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RE24 – insidethebook.com
Posted By tangotiger On April 26, 2012 @ 1:23 pm In Uncategorized | 45 Comments
This post originally appeared on insidethebook.com
One of my favorite stats is RE24, which goes by other names, like “value added” or “value added by the 24 base-out states”.
The basic idea is that you are interested in the 24 base-out states, and the outcome of the performance in each of the particular states. A HR with bases empty has a different impact than a HR with men on base. A strikeout with a runner on 3B with less than two outs is hugely impactful, while with no one on base, it is no different than any other out.
To the extent that you think a player should be recognized for that outcome in that context, then RE24 gives you exactly that.
A decade ago, I wrote this little article, which focused only on the 8 base states (just for ease of explanation, and no other reason).
There is a useful chart there, and we can compare the first line (bases empty) to the second-to-last line (ROB, runners on base), so we’re only comparing those two states (was there a runner on base, or not). A HR for example is worth exactly 1 run with bases empty, but it’s worth 1.92 runs with a runner on base. While a single and walk have identical values with no one on base (0.29 runs), when you have runners on base, the single jumps up in value substantially (0.73 runs), while the walk adds a little (0.42 runs).
We see the K value has more impact than a regular out with a runner on 3B, -0.48 runs compared to -0.29 runs. (Note: since I lumped in all three out states, this gap is not as large as it should be, if I compared the K value with a runner on 3B and less than 2 outs. If you want to look at the full 24-base-out chart, there’s one right here. We see the biggest difference is when you have a runner on 3B and one out: the K value is an enormous -0.60 runs, while all other outs is -0.22 runs. In this situation, the pitcher is going to go out of his way to strikeout the batter. Of course, the batter is aware of this, and he’s going to go out of his way NOT to strikeout. There’s alot of these things game-within-a-game insight you will find with the Linear Weights by 24 base-out charts.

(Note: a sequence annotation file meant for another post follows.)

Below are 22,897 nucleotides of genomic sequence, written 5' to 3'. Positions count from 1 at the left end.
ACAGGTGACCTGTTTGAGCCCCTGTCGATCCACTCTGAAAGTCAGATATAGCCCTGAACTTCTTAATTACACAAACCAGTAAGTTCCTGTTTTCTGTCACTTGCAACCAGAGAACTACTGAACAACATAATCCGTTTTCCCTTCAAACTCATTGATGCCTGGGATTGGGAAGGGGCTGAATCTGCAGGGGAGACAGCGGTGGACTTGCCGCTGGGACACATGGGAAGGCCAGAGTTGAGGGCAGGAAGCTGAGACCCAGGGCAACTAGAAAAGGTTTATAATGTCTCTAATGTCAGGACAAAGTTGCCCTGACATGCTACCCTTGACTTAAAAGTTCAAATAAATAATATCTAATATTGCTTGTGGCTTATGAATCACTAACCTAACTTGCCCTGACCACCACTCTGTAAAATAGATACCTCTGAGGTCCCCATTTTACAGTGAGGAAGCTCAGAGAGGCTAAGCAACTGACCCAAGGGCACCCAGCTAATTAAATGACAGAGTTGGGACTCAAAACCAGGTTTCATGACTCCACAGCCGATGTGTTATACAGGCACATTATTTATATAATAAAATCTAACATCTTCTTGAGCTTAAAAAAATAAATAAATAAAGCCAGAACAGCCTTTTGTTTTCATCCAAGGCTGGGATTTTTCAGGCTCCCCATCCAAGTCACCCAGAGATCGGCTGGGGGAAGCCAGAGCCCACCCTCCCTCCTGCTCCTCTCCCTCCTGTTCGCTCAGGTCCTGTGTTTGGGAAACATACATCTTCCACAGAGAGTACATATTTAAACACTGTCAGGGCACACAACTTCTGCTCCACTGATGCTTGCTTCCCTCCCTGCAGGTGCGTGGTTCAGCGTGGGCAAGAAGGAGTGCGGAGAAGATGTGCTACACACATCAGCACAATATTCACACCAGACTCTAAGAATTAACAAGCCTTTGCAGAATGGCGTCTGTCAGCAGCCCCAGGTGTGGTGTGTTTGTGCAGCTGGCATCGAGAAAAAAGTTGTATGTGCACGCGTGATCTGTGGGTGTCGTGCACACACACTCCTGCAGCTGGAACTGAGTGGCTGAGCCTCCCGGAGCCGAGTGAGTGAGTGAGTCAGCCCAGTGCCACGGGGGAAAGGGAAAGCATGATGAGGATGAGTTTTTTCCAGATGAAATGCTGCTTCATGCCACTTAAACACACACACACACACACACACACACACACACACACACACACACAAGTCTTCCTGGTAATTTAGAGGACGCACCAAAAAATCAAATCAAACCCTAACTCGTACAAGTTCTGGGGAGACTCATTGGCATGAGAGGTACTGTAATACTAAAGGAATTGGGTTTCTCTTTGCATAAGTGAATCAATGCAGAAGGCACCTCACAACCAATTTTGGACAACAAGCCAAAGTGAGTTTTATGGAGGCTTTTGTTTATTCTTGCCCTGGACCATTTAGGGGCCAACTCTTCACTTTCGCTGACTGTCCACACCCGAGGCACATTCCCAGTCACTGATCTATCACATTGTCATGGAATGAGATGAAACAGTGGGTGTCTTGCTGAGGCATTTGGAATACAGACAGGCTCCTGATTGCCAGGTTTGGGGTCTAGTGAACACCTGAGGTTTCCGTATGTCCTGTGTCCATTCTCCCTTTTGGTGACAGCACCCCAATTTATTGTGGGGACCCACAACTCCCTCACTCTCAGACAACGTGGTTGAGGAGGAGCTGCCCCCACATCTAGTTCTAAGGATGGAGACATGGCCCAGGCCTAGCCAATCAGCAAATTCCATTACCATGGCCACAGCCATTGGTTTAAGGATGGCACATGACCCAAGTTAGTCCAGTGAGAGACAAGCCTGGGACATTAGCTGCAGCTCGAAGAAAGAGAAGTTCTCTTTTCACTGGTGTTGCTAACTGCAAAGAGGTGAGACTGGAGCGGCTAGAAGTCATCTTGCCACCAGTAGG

Anyway, to the extent you want to be aware of the impact of each event by these 24 base-out states, then the actual outcomes is captured in RE24. Given a large enough career, what we care about is RE24, and not Linear Weights (i.e., wRAA, wOBA, wRC+). That because RE24 is about outcomes based on the 24-base out states, while the other stats don’t care about the outcomes in specific states, and just assumes the performances were proportionately spread out.
RE24 is especially helpful with relievers, as it properly assigns the run values when a reliever enters mid-inning and/or leaves mid-inning. For a starting pitcher (or a reliever that starts and ends his own inning) RE24 is proportionate to his runs allowed in any inning where he starts the inning and ends the inning.
While RE24 is compared to the league average (and so a pitcher that allows 1 run in two innings is going to get an RE24 of 0), you can simply add the league average runs per inning (say 0.500 runs per inning) to get the total number of runs allowed by the pitcher, and be exactly matched. (Though, you have to be aware of what particular RE24 chart is being used, as Fangraphs and Baseball-Reference use park-adjusted RE matrix.)
I hope this helps those who are a bit flummoxed by exactly what RE24 does and how it is useful. In time, it should be part of your saber-arsenal.
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